Hessen, Joseph Vladimirovich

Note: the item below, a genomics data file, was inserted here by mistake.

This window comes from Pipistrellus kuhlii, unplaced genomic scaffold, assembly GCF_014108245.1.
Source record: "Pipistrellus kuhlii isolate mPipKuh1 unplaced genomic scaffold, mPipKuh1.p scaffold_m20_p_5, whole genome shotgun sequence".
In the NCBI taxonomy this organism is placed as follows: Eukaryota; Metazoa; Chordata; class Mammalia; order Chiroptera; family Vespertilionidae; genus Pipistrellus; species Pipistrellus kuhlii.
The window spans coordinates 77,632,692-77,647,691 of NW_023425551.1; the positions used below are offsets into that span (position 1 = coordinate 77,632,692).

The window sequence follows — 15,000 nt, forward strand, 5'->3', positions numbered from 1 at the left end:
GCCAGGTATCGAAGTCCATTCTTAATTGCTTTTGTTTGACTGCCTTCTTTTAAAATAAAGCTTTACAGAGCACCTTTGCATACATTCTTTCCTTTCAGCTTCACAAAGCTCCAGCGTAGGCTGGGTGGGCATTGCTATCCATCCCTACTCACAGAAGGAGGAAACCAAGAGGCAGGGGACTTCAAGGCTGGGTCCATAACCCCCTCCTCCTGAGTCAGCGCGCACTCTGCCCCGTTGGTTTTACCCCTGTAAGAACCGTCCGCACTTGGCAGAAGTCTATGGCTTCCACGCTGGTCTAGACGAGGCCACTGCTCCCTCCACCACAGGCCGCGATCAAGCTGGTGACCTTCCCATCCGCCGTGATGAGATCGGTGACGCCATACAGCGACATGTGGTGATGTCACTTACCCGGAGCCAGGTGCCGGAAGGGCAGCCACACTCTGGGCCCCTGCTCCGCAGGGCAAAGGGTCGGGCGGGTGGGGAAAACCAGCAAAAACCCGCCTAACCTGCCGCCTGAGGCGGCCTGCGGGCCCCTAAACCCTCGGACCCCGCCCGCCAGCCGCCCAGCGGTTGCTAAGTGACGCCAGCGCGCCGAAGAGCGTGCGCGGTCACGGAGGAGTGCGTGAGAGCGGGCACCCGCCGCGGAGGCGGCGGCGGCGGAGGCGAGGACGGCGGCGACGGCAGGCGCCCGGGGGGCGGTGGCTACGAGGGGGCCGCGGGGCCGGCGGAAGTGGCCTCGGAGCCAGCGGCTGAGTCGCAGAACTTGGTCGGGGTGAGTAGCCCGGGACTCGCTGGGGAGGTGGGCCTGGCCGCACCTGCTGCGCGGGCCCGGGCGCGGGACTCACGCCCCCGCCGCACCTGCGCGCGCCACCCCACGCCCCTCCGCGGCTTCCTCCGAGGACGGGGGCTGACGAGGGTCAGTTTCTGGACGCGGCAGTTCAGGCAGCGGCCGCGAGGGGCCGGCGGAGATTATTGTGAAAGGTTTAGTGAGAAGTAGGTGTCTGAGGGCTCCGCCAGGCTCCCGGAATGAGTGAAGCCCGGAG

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HESSEN, JOSEPH VLADIMIROVICH (1866–1943), Russian lawyer and politician. Born in Odessa, Hessen graduated in law from the University of Petersburg in 1889 but was banned from practicing on the grounds that he was politically unreliable. In 1891 he converted to Christianity, which opened for him government service. In 1898 he founded the law journal Pravo in which he wrote several important articles on law including Uzakoneniye, usyneniye i vnebrachnya deti ("Legitimation, Adoption, and Children Born Out of Wedlock," 19163) and Sudebnaya reforma ("Court Reform," 1904). Hessen joined the Constitutional-Democrat (Kadet) Party in 1905, and from 1906 was coeditor of their newspaper. In 1907 he was elected on their list to the Second Duma (Russian parliament), where he represented himself as a Jew of Russian Orthodox faith. After the Russian Revolution of 1917 Hessen left Russia and lived in Helsinki and later in Berlin where he edited the Arkhiv Russkoy Revolyutsii ("Archive of the Russian Revolution," 22 vols., 1921–37). His other writings include Istoriya russkoy advokatury ("History of the Legal Profession in Russia," 1914), two works of Jewish legal interest, and an autobiography V dvukh vekakh ("In two centuries," 1937). He also wrote an article on the position of the Jews following the antisemitic May Laws in 1882 in Yevreyskaya Biblioteka (vol. 10 (1903), 318–38), and was coeditor of Sbornik zakonov o yevreyakh … (1904), a collation of laws affecting the Jews. In 1933 he moved to Paris, and in 1940 to Limouge in southern France, where he died.